We at Fierce Freedom know how important it is to remain transparent and accurate with information. We strive to have the most current statistics possible and at this time we are reviewing our content to ensure accuracy. Since education is key before inroads can be made in the fight against human trafficking, the public must know what human trafficking is, who it affects, the warning signs, and how they can help.  Fierce Freedom has complied a list of resources designed to help people learn more about human trafficking. Some of those resources deal exclusively with sex trafficking and some are more broad, dealing with human trafficking as a whole. 

Each of the organizations below has valuable information to help you educate yourself on the issue of human trafficking. Please take the time to look at each of the sites and read through the articles we thought would provide a helpful start in educating yourself and others about this issue.  

Federal Bureau of Investigation (Trafficking Article)

U.S. Immigration and Customs Enforcement (Trafficking Article)

United Nations Office on Drugs and Crime (Trafficking Article)

Attorney General’s Report (September 2013) 

  • Has a boyfriend that is significantly older than her
  • Suddenly has more expensive clothing or jewelry
  • Has a tattoo with either a barcode or someone else’s name
  • Sudden change in group of friends
  • Disappears for a few days without explanation
  • Not in control of personal documents
  • Becomes depressed, withdrawn or combative with family
  • Not allowed to speak without third party present
  • Poor physical health
  • Is not free to come and go as they wish
  • House has strange look such as boarded up windows or curtains constantly drawn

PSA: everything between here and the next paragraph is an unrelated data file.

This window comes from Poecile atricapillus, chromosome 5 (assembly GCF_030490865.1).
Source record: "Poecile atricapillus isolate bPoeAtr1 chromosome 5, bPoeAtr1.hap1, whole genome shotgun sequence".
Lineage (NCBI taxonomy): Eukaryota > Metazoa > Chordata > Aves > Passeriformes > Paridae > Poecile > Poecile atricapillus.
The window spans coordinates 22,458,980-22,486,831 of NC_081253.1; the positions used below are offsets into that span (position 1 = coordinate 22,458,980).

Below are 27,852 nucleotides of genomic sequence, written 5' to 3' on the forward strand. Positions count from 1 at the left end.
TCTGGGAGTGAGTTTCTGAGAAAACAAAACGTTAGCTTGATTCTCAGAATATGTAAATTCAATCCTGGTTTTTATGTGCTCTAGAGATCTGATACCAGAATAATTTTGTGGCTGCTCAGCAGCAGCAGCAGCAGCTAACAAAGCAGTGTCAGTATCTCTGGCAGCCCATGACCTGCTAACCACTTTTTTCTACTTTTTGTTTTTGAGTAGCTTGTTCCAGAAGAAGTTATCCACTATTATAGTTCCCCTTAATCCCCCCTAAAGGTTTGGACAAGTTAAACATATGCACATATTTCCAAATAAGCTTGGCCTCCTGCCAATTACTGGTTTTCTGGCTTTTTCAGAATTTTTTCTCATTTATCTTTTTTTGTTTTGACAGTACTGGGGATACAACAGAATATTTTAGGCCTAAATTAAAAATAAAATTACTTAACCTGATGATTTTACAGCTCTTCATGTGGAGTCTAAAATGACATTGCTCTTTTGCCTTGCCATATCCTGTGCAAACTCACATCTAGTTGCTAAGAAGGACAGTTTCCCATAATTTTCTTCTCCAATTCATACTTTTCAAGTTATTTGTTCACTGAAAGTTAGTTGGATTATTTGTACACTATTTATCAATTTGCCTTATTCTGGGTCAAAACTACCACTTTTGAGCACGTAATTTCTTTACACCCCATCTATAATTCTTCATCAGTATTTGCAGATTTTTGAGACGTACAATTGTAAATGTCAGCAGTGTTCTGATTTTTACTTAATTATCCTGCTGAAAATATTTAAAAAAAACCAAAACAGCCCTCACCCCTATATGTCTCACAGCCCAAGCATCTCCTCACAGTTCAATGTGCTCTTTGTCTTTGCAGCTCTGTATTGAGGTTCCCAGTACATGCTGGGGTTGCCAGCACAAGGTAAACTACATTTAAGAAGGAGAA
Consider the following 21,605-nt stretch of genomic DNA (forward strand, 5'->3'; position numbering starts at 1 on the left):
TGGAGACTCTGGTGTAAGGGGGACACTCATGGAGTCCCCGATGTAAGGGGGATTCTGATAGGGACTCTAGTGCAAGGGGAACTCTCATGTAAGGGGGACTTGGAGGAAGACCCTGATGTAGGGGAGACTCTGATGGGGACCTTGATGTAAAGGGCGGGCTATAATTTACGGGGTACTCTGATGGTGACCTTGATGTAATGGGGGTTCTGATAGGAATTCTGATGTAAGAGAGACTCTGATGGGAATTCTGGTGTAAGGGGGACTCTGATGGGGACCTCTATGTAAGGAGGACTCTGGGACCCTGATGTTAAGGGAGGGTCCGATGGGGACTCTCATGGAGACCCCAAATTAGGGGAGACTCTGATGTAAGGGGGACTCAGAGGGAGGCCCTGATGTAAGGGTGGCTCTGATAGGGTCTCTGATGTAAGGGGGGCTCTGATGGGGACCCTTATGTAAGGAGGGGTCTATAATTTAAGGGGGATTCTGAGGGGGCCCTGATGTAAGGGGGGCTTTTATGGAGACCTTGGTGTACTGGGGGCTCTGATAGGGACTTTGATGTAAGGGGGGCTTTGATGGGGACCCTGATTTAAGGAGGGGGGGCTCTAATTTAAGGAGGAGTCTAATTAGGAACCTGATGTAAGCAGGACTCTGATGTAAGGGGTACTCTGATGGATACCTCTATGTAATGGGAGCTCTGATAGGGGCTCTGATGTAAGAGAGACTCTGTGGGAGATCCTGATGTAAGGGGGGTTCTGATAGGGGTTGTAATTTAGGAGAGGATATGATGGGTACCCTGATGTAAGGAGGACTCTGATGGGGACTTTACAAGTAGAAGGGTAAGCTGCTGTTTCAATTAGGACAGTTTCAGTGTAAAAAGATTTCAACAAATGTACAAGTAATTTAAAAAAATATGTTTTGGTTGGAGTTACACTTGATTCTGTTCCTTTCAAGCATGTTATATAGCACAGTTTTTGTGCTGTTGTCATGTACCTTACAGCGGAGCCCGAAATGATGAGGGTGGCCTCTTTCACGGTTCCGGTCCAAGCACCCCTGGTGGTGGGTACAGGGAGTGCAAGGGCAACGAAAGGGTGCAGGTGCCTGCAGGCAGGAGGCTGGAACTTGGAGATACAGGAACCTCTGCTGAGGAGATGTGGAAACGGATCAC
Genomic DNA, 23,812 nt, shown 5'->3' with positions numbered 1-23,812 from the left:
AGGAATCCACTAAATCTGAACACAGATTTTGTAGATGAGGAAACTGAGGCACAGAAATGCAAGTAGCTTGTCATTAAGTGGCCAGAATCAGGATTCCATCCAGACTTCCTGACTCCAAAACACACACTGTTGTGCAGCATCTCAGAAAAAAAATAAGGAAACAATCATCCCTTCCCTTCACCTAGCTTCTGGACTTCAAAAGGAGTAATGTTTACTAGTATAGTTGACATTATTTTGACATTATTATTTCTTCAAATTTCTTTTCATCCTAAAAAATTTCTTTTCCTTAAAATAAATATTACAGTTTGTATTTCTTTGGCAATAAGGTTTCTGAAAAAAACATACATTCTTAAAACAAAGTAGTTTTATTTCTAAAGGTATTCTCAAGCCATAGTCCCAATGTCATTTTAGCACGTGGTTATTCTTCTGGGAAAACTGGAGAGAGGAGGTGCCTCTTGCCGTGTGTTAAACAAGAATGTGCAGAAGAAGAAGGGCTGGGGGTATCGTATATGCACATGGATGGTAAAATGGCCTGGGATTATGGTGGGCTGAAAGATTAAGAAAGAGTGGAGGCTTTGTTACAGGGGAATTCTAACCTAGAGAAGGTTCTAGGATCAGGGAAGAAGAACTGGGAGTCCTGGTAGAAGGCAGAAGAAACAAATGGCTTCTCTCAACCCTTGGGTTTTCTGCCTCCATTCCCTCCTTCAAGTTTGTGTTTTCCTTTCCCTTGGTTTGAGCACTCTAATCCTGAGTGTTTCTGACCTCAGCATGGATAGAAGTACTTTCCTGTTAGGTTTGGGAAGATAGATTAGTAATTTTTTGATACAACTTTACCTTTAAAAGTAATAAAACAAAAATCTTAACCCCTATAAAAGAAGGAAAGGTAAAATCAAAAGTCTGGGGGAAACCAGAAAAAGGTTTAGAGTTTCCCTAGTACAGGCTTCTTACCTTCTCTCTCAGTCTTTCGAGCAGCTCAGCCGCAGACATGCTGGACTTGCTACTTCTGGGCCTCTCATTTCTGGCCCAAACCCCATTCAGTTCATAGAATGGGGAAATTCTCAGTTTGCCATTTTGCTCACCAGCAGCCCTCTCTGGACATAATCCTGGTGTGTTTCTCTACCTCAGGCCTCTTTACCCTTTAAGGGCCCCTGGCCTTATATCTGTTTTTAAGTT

If you suspect someone is victim of human trafficking, please call your local law enforcement at 911 or the National Human Trafficking hotline at 1-888-3737-888


(as defined by the Trafficking Victims Protection Act)

Sex trafficking in which a commercial sex act is induced by force, fraud, or coercion, or in which the person induced to perform such an act has not attained 18 years of age. Victims of sex trafficking include young children, teenagers, men, and women. 


(As defined by the Trafficking Victims Protection Act)

The recruitment, harboring, transportation, provision, or obtaining of a person for labor or services, through the use of force, fraud, or coercion for the purpose of subjection to involuntary servitude, peonage, debt bondage, or slavery.

  • There are an estimated 46 million people in modern-day slavery in the world today. 
  • Of these, at least 4.5 million are forced into sexual exploitation around the world.
  • Human trafficking (both sex and labor trafficking) is the fastest growing organized crime and is the second largest criminal enterprise in the world.
  • Human trafficking generates $150 billion per year in profits.
  • Between 60-80% of sexually trafficked victims are women and girls.  
  • In the United States there are an estimated 100,000 – 300,000 children prostituted each year.
  • 33% of children that run away are lured into prostitution within 48 hours of leaving home.
  • Mortality rate for prostitutes can be as much as 100 times greater than the general population.
  • The average entry age of girls into prostitution is 12 – 14 and the average entry age of boys into prostitution is 11 – 13.
  • 46% of prostitutes attempt suicide.